Inflation breakout will quickly drive 10-year yields above 2%: Wells Fargo
Treasury yields may be about to break out.
Even though yields temporarily fell after this week’s Federal Reserve decision on interest rates, Wells Fargo Securities’ Michael Schumacher expects the benchmark 10-year Treasury Note rate to end the year as high as 2.20%.
“The 10-year yield is going up a fair bit through the remainder of the year,” the firm’s head of macro strategy told CNBC’s “Trading Nation” on Thursday. “Not a steady rise to be sure. But we do think there’s a pretty strong bear case to be made over the next six [to] seven months.”
Schumacher attributes the inflation comeback for his forecast — with an emphasis on the next 12 months.
“Core PCE which the Fed likes to look at is above 3% for the next year. It’s an amazing number. We have not seen inflation like that in the U.S. on a sustained basis for a very long time,” he said. “This really gets at what the people in the market are focused on: Just how long is that inflation spike going to last? Is it transient? Is it transitory? I don’t know. But it’s troubling, that’s pretty clear.”
In his post-Fed decision research note, Schumacher said the Fed is still coming to terms with the inflation spike. According to Schumacher, the biggest risk facing the bond market and economy is the Fed’s potential response to the strong economic comeback. If the Fed gets spooked, it would likely hike rates next year instead of waiting until at least 2023.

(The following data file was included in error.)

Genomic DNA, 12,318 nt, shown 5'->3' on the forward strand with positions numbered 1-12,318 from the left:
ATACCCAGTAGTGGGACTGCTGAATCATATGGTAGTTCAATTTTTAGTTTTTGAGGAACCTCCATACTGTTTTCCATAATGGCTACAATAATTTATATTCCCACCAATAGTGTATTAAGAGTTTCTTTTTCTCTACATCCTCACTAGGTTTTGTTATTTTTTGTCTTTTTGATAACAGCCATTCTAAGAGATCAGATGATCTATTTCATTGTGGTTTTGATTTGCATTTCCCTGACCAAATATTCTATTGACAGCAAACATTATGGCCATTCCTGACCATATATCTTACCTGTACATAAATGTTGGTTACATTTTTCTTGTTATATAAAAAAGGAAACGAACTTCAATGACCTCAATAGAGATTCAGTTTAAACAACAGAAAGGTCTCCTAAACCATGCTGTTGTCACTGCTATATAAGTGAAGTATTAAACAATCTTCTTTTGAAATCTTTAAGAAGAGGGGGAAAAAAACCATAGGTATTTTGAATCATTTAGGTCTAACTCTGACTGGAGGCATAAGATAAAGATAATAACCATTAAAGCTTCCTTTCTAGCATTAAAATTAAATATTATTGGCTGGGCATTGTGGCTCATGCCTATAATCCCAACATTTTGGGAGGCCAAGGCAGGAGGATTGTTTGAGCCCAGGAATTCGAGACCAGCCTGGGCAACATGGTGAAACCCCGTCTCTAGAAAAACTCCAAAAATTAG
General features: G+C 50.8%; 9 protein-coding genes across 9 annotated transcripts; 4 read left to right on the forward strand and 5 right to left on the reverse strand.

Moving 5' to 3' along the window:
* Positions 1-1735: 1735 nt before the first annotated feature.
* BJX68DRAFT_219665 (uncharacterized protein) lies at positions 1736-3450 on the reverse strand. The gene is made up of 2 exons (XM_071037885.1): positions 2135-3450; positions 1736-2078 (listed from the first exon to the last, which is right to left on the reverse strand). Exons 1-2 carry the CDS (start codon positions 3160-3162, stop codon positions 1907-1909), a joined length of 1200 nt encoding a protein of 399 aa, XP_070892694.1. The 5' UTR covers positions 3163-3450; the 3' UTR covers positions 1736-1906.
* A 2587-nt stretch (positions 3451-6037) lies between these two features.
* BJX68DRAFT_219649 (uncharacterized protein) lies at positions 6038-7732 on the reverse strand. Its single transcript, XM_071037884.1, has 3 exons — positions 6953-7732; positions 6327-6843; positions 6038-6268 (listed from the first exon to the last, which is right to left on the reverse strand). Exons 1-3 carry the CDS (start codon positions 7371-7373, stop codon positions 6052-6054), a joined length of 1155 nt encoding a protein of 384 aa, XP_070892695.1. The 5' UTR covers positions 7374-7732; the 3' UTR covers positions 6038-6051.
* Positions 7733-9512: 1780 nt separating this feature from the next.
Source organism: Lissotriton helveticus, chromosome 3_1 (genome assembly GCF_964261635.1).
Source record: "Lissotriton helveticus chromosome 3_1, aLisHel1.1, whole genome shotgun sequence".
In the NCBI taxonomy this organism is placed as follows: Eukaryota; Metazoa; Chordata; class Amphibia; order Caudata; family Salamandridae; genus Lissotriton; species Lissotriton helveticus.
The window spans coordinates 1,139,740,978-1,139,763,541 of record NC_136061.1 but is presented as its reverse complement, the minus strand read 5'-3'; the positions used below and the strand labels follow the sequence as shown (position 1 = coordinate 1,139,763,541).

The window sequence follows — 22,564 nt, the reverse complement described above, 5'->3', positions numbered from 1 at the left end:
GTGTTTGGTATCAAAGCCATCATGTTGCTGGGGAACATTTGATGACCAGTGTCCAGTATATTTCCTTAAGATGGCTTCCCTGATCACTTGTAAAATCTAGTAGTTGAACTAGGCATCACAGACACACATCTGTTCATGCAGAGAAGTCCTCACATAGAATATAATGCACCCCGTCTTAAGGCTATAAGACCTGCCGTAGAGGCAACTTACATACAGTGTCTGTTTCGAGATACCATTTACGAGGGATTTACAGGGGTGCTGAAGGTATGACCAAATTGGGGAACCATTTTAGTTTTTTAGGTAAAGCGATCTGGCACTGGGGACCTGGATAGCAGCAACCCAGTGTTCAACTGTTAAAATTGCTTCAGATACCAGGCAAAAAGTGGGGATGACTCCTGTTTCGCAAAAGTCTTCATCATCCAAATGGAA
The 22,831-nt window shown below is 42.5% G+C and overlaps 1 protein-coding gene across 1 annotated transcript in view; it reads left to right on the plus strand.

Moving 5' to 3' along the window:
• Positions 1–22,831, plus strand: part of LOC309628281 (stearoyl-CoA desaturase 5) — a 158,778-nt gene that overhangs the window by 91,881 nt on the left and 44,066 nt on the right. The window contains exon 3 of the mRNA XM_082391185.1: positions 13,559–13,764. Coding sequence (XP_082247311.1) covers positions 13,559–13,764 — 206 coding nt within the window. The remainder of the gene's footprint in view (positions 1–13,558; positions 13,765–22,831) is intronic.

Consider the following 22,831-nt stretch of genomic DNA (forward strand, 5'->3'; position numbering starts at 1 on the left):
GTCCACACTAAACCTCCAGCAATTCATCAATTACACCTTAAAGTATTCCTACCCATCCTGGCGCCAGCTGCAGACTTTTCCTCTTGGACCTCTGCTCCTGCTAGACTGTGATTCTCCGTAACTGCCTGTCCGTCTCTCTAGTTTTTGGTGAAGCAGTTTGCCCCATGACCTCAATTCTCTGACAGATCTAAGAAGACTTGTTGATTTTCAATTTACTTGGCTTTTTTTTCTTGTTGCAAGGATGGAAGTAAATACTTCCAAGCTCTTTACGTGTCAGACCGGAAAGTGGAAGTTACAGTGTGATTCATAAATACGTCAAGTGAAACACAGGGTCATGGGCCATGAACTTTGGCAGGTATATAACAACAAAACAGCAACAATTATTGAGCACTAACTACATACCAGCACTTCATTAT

So far, Schumacher’s bond market outlook is on target.
Coming into 2021, Schumacher predicted the 10-year yield would hit 1.15% to 1.35% by this year’s halfway point — with the caveat it could reach as high as 1.50%. He made the forecast when the yield was below 1% and months before the Covid-19 vaccines were widely available.
On Thursday, the 10-year yield closed at 1.51%. It’s up almost 4% over the past week, but down 8% over the past three months.
He also doubts the dollar, which initially surged on a more hawkish Fed, will continue to extend its gains.
“For the first quarter of this year, the U.S. and arguably the U.K. had a tremendous advantage over most of the Western world in terms of Covid vaccinations. Now, a lot of countries are catching up, and you could view that as a proxy for future economic activity,” Schumacher said. “The dollar is losing some of those tailwinds.”